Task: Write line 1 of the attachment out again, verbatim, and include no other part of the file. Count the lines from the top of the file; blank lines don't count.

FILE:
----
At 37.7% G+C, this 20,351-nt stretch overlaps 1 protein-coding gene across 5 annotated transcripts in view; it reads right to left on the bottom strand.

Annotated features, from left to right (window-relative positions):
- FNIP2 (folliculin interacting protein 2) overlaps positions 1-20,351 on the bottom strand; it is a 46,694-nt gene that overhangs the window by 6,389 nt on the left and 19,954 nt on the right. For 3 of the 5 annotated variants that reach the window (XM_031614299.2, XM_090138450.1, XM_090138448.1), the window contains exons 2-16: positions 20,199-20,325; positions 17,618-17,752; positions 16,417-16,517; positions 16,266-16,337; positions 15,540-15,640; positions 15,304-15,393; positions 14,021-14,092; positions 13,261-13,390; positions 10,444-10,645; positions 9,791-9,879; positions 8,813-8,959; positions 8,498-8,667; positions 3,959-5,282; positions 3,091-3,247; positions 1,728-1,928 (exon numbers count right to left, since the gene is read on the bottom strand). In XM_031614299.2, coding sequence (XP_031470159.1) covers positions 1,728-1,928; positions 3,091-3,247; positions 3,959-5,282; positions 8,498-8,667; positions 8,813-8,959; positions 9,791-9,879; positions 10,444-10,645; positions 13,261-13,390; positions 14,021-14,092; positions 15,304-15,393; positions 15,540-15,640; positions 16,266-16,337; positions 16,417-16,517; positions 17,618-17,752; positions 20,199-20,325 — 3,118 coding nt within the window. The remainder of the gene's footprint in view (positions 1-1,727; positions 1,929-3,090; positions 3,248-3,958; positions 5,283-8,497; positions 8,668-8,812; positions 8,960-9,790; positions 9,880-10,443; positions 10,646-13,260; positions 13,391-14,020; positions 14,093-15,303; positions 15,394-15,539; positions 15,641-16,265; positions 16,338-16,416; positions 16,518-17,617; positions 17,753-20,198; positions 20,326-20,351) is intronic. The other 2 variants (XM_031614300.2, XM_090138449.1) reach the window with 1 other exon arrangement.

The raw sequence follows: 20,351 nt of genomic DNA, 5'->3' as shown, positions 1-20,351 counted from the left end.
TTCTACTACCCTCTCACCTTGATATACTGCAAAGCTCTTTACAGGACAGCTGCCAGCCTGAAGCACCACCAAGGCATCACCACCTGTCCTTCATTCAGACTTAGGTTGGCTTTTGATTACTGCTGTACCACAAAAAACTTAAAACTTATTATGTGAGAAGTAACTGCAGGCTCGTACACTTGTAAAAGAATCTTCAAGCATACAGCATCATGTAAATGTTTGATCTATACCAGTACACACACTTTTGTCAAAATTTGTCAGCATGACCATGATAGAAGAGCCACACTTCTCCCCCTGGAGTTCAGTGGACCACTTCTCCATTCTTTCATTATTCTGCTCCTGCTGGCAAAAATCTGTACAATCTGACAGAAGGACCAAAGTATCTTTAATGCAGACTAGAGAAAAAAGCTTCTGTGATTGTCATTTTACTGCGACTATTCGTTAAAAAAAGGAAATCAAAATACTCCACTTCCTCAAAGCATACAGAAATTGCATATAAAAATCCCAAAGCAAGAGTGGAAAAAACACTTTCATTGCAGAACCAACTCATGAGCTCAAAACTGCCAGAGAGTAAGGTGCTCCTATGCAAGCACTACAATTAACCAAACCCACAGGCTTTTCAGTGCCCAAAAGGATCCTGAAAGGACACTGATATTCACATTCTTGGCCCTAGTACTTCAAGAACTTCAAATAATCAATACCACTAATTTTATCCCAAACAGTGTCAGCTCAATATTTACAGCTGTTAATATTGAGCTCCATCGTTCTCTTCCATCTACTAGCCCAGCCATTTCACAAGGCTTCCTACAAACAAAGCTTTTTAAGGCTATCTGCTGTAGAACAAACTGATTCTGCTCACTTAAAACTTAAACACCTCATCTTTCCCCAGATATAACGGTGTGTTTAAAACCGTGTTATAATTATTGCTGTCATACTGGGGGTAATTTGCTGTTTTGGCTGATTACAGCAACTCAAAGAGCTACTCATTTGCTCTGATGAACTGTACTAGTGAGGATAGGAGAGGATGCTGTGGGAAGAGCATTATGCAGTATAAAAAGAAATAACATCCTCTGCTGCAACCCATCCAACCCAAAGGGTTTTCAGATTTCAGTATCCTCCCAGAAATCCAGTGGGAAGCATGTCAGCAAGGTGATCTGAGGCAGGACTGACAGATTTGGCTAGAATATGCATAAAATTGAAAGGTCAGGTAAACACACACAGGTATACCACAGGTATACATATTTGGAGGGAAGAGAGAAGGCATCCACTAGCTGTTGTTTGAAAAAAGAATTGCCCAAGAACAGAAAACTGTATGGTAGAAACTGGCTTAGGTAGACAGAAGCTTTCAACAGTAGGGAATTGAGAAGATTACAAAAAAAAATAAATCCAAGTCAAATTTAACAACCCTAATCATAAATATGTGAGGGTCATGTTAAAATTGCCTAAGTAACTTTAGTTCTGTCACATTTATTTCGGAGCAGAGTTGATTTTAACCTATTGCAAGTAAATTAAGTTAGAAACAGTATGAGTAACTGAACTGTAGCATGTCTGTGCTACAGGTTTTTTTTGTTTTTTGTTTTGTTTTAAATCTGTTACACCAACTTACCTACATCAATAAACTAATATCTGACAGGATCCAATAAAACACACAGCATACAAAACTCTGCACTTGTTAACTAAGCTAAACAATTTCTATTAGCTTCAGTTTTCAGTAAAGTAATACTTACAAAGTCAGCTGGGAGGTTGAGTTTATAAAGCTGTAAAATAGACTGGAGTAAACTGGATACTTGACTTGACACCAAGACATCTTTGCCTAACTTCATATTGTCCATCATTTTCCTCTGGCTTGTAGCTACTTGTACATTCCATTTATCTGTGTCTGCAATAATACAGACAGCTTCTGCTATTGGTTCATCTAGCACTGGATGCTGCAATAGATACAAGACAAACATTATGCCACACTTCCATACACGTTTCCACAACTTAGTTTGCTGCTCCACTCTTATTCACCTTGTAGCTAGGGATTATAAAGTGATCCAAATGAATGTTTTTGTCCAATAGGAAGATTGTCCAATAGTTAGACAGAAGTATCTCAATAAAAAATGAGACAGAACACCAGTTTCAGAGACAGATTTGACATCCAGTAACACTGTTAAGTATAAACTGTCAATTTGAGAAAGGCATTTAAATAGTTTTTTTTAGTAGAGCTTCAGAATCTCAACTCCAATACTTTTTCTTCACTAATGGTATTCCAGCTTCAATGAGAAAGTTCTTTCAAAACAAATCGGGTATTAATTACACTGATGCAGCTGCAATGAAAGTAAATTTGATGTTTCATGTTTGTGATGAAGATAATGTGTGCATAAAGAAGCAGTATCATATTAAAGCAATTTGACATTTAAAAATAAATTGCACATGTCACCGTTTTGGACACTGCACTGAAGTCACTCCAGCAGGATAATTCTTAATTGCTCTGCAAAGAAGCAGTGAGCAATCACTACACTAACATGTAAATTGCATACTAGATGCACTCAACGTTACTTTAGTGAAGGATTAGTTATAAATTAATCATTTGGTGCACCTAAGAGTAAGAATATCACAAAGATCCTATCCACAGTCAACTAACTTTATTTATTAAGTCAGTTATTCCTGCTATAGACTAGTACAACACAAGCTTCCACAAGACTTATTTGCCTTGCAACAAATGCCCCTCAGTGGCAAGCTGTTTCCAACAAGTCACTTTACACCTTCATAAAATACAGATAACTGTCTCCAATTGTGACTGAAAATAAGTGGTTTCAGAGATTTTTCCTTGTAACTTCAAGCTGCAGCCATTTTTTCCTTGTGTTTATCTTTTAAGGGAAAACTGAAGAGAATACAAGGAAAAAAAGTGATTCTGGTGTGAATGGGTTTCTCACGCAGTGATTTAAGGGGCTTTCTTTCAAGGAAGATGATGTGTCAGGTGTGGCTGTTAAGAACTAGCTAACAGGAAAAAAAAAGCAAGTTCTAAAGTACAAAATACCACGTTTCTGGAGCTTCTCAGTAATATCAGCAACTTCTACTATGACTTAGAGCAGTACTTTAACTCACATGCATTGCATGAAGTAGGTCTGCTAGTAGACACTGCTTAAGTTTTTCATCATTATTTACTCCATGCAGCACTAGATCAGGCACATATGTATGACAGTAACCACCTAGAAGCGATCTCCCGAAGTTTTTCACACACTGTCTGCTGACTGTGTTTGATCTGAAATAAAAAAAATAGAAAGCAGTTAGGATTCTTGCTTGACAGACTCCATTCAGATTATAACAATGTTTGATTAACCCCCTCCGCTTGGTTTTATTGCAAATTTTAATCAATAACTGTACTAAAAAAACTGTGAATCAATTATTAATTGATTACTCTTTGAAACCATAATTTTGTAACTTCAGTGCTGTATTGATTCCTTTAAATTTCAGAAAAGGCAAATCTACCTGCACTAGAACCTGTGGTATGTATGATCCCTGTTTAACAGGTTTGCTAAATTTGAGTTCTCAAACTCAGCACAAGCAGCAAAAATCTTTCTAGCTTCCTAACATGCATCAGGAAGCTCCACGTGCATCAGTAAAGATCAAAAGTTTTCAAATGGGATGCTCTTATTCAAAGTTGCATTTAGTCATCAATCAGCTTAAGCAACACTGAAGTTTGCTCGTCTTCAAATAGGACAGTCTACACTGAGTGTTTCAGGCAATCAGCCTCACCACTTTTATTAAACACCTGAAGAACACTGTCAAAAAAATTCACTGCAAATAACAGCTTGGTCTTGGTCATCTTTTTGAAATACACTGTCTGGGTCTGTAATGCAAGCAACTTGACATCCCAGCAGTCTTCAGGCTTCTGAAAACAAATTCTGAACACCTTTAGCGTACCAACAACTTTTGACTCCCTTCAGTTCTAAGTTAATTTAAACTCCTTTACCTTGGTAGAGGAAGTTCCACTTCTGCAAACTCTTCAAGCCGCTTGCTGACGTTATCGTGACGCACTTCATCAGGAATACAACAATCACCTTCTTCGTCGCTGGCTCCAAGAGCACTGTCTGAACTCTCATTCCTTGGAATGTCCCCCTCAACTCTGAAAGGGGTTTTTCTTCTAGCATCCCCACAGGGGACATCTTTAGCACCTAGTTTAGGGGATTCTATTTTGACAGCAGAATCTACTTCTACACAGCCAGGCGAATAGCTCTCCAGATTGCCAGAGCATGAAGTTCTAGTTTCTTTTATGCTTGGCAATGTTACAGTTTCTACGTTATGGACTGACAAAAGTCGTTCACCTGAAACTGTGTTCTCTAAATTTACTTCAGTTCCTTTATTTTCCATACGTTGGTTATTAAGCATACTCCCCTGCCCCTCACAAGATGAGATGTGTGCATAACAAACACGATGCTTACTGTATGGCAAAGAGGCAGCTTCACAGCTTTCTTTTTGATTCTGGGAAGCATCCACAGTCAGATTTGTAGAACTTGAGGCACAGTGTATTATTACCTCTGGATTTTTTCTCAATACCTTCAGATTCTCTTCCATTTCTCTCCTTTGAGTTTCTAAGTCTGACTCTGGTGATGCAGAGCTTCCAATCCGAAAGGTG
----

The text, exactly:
At 37.7% G+C, this 20,351-nt stretch overlaps 1 protein-coding gene across 5 annotated transcripts in view; it reads right to left on the bottom strand.